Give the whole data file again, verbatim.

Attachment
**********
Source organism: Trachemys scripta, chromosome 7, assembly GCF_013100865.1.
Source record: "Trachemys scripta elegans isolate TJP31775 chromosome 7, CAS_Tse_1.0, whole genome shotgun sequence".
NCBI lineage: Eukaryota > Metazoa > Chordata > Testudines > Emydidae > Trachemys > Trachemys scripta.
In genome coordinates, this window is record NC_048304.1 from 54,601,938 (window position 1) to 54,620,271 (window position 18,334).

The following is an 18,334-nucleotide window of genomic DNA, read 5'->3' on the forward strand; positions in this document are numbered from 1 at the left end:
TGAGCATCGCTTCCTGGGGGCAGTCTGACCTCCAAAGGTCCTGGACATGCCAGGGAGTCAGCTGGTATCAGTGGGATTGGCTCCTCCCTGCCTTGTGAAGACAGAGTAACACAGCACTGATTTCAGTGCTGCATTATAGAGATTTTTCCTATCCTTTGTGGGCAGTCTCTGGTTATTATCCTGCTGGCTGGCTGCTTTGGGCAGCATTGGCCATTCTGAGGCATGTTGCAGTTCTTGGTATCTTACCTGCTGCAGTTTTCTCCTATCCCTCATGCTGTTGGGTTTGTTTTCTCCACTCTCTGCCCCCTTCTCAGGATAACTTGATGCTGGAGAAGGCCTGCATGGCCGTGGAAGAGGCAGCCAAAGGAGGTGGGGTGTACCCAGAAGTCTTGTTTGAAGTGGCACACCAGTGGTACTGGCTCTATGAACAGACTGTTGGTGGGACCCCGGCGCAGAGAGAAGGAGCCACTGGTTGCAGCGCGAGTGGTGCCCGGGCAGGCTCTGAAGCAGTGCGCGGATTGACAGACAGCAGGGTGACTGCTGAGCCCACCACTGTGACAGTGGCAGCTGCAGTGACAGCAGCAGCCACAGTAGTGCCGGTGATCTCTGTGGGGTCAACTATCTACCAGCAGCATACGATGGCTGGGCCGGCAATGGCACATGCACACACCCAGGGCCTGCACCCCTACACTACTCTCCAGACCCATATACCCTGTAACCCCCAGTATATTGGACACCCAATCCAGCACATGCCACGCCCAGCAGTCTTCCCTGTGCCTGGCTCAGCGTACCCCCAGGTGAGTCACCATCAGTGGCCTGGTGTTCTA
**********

Source organism: Trachemys scripta, chromosome 7, assembly GCF_013100865.1.
Source record: "Trachemys scripta elegans isolate TJP31775 chromosome 7, CAS_Tse_1.0, whole genome shotgun sequence".
NCBI lineage: Eukaryota > Metazoa > Chordata > Testudines > Emydidae > Trachemys > Trachemys scripta.
In genome coordinates, this window is record NC_048304.1 from 54,601,938 (window position 1) to 54,620,271 (window position 18,334).

The following is an 18,334-nucleotide window of genomic DNA, read 5'->3' on the forward strand; positions in this document are numbered from 1 at the left end:
TGAGCATCGCTTCCTGGGGGCAGTCTGACCTCCAAAGGTCCTGGACATGCCAGGGAGTCAGCTGGTATCAGTGGGATTGGCTCCTCCCTGCCTTGTGAAGACAGAGTAACACAGCACTGATTTCAGTGCTGCATTATAGAGATTTTTCCTATCCTTTGTGGGCAGTCTCTGGTTATTATCCTGCTGGCTGGCTGCTTTGGGCAGCATTGGCCATTCTGAGGCATGTTGCAGTTCTTGGTATCTTACCTGCTGCAGTTTTCTCCTATCCCTCATGCTGTTGGGTTTGTTTTCTCCACTCTCTGCCCCCTTCTCAGGATAACTTGATGCTGGAGAAGGCCTGCATGGCCGTGGAAGAGGCAGCCAAAGGAGGTGGGGTGTACCCAGAAGTCTTGTTTGAAGTGGCACACCAGTGGTACTGGCTCTATGAACAGACTGTTGGTGGGACCCCGGCGCAGAGAGAAGGAGCCACTGGTTGCAGCGCGAGTGGTGCCCGGGCAGGCTCTGAAGCAGTGCGCGGATTGACAGACAGCAGGGTGACTGCTGAGCCCACCACTGTGACAGTGGCAGCTGCAGTGACAGCAGCAGCCACAGTAGTGCCGGTGATCTCTGTGGGGTCAACTATCTACCAGCAGCATACGATGGCTGGGCCGGCAATGGCACATGCACACACCCAGGGCCTGCACCCCTACACTACTCTCCAGACCCATATACCCTGTAACCCCCAGTATATTGGACACCCAATCCAGCACATGCCACGCCCAGCAGTCTTCCCTGTGCCTGGCTCAGCGTACCCCCAGGTGAGTCACCATCAGTGGCCTGGTGTTCTA